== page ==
Sumitomo cuts ribbon

Published 9:23 pm Wednesday, October 24, 2012

Suffolk Mayor Linda T. Johnson joins Sumitomo Machinery Corp. of America President and CEO Ronald J. Smith, left, and the manager of the company’s new Suffolk facility, right, to cut the ribbon at the warehouse and distribution center in the Virginia Regional Commerce Park off Pruden Boulevard.

Warehousing and distribution centers might not be all that unusual in Hampton Roads — and they’re becoming more common every month — but for Sumitomo Machinery Corp. of America, using those centers as part of a distribution strategy is an entirely new concept.

On Wednesday, the company celebrated its foray into warehousing and distribution with a ribbon-cutting ceremony at its 60,000-square-foot facility in the Virginia Regional Commerce Park off Pruden Boulevard.

The economic crisis of 2008-2009 “knocked the wind out of us,” Sumitomo President and CEO Ronald J. Smith told a small group of employees, city officials and visitors on Wednesday. But in 2010, the business began to “come back strong,” he said, and plans were set into motion for expanding the Japanese company’s operations in America.

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“This distribution center became an integral part of our mission to expand,” he said.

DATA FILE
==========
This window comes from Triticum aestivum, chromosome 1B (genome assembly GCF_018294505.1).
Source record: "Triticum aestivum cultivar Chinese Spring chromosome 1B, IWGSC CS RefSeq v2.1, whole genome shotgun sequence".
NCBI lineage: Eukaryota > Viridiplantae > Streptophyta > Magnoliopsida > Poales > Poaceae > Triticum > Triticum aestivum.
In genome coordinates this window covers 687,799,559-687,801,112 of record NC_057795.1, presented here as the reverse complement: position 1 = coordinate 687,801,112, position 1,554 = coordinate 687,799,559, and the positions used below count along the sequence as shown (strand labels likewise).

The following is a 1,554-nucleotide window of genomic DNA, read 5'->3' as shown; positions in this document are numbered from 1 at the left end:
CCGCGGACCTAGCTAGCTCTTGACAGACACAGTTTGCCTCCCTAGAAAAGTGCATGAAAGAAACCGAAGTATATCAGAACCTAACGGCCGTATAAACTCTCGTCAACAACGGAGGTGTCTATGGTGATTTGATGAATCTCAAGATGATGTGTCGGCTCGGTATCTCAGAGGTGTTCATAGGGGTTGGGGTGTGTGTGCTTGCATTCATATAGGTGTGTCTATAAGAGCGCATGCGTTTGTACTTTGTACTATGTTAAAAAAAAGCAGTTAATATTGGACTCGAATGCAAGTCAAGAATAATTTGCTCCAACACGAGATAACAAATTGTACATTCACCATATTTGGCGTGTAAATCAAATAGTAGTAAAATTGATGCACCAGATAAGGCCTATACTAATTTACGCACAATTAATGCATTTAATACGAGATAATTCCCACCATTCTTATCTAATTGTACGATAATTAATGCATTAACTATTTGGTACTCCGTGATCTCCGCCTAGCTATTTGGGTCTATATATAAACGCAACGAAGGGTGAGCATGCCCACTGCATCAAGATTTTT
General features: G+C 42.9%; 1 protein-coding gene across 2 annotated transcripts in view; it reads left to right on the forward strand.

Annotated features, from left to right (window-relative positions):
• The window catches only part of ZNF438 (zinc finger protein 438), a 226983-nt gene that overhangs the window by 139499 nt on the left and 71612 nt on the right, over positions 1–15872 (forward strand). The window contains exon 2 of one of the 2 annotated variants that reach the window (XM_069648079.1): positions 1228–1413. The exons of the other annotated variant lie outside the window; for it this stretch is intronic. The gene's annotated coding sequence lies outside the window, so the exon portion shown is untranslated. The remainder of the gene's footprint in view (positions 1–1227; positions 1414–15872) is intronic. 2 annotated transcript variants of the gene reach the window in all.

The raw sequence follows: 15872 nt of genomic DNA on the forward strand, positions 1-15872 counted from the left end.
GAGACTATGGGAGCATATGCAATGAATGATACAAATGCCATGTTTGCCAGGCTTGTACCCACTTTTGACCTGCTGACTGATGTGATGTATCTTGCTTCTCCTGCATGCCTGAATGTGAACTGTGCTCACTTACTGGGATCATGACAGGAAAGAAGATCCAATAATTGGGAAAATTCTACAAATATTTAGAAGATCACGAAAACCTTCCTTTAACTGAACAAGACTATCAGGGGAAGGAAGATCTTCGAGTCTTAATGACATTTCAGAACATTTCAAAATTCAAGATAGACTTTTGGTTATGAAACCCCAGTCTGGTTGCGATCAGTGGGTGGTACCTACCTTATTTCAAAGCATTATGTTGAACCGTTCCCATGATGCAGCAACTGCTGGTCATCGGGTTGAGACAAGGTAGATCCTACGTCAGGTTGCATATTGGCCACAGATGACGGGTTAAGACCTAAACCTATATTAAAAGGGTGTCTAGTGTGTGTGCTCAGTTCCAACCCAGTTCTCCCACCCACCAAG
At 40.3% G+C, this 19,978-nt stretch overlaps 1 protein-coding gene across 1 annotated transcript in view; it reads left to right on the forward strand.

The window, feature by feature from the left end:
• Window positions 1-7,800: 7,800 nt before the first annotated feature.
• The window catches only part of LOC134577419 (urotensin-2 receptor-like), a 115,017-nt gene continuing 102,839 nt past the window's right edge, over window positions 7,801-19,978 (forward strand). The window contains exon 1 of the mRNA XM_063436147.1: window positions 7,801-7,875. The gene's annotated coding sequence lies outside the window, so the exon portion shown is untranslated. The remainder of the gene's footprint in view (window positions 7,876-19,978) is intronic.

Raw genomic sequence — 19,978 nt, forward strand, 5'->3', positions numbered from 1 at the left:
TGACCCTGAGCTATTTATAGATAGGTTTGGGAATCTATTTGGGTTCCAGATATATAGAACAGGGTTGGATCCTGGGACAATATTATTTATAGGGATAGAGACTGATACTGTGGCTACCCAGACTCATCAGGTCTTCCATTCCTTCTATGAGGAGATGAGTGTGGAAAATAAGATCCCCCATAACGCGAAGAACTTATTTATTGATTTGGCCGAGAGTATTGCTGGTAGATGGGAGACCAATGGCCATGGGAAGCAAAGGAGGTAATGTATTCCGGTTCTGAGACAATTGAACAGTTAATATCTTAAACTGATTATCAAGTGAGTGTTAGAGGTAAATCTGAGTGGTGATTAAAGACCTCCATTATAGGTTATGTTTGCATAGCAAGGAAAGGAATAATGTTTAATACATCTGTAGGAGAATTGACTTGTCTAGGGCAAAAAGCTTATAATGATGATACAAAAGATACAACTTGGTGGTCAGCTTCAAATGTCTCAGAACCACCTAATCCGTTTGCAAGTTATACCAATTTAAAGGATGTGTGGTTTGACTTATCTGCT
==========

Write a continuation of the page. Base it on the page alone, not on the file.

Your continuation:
Sumitomo has a manufacturing facility in Chesapeake, where the company used to keep parts for its products until they were requested by the regional assembly centers. The Suffolk center will allow more control over the distribution system and more space to be devoted to manufacturing in Chesapeake, company officials said.

During the 60 days the warehouse has been operating, officials already have found the move to be successful on both fronts.

“For our company, this is truly innovative,” Smith said.

Among other things, Sumitomo makes parts for conveyor systems, and its products are used in nearly 100 percent of all package distribution systems for small shippers, as well as most of the systems used in airports, he said.

Suffolk gave the company $35,000 in economic assistance as an enticement to locate here, Smith said, adding that the assistance had gone far beyond that financial grant.

“Suffolk was … phenomenal,” he said. “They were with us every step of the way.”

“We wouldn’t be here if it weren’t for this relationship,” affirmed Gus Miller of Miller Oil, the site’s developer, as he was congratulated by Mayor Linda T. Johnson for nearly having filled his building nearly to capacity with the addition of Sumitomo to his list of tenants.

Miller said he has only 40,000 square feet remaining to lease of the structure’s 400,000 square feet of space.

For her part, Johnson was ebullient at the event.

“Every day is a good day in Suffolk,” she said. “It might be cloudy, and it might be raining, but the sun is always shining.”

In a brief speech at the ceremony, she touted the 16 jobs Sumitomo brought to the city, and she expressed pride that Suffolk had found a way to be a part of an industry that would be shipping goods through the city, anyway.

“Suffolk welcomes you,” she said.